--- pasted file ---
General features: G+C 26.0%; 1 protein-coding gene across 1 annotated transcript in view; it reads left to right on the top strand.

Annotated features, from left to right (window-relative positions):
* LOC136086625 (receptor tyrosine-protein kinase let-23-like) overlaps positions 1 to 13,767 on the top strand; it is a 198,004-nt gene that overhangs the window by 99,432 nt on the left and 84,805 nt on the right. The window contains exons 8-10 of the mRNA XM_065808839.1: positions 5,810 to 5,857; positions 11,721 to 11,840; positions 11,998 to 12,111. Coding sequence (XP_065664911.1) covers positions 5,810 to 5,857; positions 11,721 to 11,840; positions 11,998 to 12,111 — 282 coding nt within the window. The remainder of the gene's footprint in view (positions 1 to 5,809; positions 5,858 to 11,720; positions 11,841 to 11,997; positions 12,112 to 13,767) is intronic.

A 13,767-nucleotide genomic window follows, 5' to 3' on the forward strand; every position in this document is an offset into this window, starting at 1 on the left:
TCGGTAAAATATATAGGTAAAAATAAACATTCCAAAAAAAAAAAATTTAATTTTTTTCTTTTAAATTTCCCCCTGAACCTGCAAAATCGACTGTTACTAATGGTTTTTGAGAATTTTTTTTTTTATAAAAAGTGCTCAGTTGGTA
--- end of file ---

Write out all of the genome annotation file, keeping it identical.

General features: G+C 26.0%; 1 protein-coding gene across 1 annotated transcript in view; it reads left to right on the top strand.

Annotated features, from left to right (window-relative positions):
* LOC136086625 (receptor tyrosine-protein kinase let-23-like) overlaps positions 1 to 13,767 on the top strand; it is a 198,004-nt gene that overhangs the window by 99,432 nt on the left and 84,805 nt on the right. The window contains exons 8-10 of the mRNA XM_065808839.1: positions 5,810 to 5,857; positions 11,721 to 11,840; positions 11,998 to 12,111. Coding sequence (XP_065664911.1) covers positions 5,810 to 5,857; positions 11,721 to 11,840; positions 11,998 to 12,111 — 282 coding nt within the window. The remainder of the gene's footprint in view (positions 1 to 5,809; positions 5,858 to 11,720; positions 11,841 to 11,997; positions 12,112 to 13,767) is intronic.

A 13,767-nucleotide genomic window follows, 5' to 3' on the forward strand; every position in this document is an offset into this window, starting at 1 on the left:
TCGGTAAAATATATAGGTAAAAATAAACATTCCAAAAAAAAAAAATTTAATTTTTTTCTTTTAAATTTCCCCCTGAACCTGCAAAATCGACTGTTACTAATGGTTTTTGAGAATTTTTTTTTTTATAAAAAGTGCTCAGTTGGTA